Is Benteke worth 25m to Spurs?

Posted by Dan Fitch

Neville Williams/Aston Villa FC/Getty ImagesTottenham target Christian Benteke scored 23 total goals last season for Aston Villa.

Spurs have sat pretty so far this summer, safe in the knowledge that Gareth Bale still has three years to run on his contract and that Real Madrid would need to pay an absolute fortune to prise him away. Now, though, Tottenham find themselves with the same problem as Madrid, as they look to sign Christian Benteke from Aston Villa.

- Spurs mull Benteke bid
- Hughes: Benteke disappointment for Villa

Like Bale, the Villa striker has three years remaining on his contract. Unlike Bale, Benteke has gone to the lengths of formally requesting a transfer in order to force through a move.

Yet it is Aston Villa who remain in the driving seat when it comes to negotiations with both Benteke and any interested clubs. In this instance, Benteke's transfer request may mean very little.

Because if Villa don't want to sell, what can Benteke do? There are two options open to the modern footballer in such a situation. One is to hang around but play so badly that the club decide to flog him before he loses value. The other, more dramatic option, is to go on strike.

But Villa have gotten lucky when it comes to the timing of this transfer request. 2014 is a World Cup year and they'll be willing to take a risk that Benteke will neither want to "do a Tevez" or "do an Adebayor" and potentially lose his place in Belgium's starting lineup.

So Paul Lambert will be able to stick to his guns and demand not a penny less than the £25m valuation that Villa have put on the player. The question then becomes whether he's worth such a fee.

There are two ways to look at it. The first is that he's definitely not. Yes, Benteke has just enjoyed a great debut season in the Premier League, but such a fee still remains a risk. He wouldn't be the first striker to score a hatful of goals before getting found out.

Andrew Johnson once scored 22 Premier League goals in his debut season. Like Benteke, he achieved this while playing for a struggling side; but Crystal Palace struggled to the extent that they actually got relegated.

It would prove to be the only season when Johnson hit 20-plus goals in the top flight, as he proved to be a mediocre force at both Everton and Fulham. There are many strikers like him in Premier League history. Marcus Stewart, James Beattie, Mikael Forssell, Juan Pablo Angel, Benni McCarthy and Roque Santa Cruz are all examples of forwards whose goal-scoring talent burned briefly before fading away.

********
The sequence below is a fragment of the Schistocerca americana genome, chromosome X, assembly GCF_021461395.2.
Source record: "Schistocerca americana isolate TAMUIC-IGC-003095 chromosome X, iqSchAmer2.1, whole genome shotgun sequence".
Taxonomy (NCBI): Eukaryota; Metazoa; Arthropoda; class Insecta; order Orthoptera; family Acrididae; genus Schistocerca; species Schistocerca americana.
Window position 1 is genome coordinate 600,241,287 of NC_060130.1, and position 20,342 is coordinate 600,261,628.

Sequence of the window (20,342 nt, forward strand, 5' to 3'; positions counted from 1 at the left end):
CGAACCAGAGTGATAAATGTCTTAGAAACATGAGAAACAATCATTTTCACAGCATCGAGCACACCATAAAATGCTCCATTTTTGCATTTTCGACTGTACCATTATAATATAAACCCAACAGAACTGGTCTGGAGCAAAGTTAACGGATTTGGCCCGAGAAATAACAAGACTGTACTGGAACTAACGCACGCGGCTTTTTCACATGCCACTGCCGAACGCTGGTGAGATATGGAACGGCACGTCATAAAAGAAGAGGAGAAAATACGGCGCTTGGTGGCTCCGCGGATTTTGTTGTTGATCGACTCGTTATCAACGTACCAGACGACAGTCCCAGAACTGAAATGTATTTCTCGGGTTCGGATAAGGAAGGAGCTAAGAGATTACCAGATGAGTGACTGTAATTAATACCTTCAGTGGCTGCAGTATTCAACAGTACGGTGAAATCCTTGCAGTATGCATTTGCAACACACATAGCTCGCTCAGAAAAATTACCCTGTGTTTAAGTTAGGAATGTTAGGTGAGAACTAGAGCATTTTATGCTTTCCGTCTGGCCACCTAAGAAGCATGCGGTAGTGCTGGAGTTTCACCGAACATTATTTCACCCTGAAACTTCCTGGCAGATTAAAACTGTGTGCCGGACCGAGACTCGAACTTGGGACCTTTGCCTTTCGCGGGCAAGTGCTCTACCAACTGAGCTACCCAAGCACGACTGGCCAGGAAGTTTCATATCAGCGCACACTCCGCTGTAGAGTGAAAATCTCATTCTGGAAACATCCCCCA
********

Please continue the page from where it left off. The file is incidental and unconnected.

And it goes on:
Then there's the fact that Premier League talent is always overpriced. A £25m fee could get you the more experienced Gonzalo Higuain. Fiorentina have just bought Mario Gomez for £17m, while the same club have placed a £28m fee on Stevan Jovetic. Roberto Soldado and Jesus Navas are also on the market for a similar price.

On the other hand is the fact that Spurs are far more likely to be able to tempt Benteke to White Hart Lane than any of the strikers mentioned in the above paragraph. It's also already clear that the Belgian has the potential to be a much better player than the strikers I mentioned two paragraphs ago.

He's got everything you'd want from a lone striker in the Premier League. Benteke is big, fast, skillful and can finish with both his feet and his head. He can hold the ball up and has the work-rate to be able to chase down defenders in possession and unsettle them.

£25m is still a lot for a player so young and with just one season in the Premier League, but then you could equally argue that £80m is a lot of money for Bale. Villa don't need to sell, while Tottenham desperately need a striker.

So I think Spurs should pay the money, and Bale is actually the reason that tips the scales in the direction of that decision.

Unless Bale suffers a terrible injury, or a shocking decline in form, there’s nothing to suggest he won't still be worth £80m next summer. Real Madrid aren't the only team with an interest in him, and with plenty of time on that contract, his value should remain intact.

With that in mind, this is a summer when Tottenham can really afford to take a financial gamble. If the signing pays off, then Spurs will be in an even stronger position next summer, and if it doesn't, then Bale can be sold to balance the books.

Why is it that I somehow doubt Daniel Levy will agree with this rationale?

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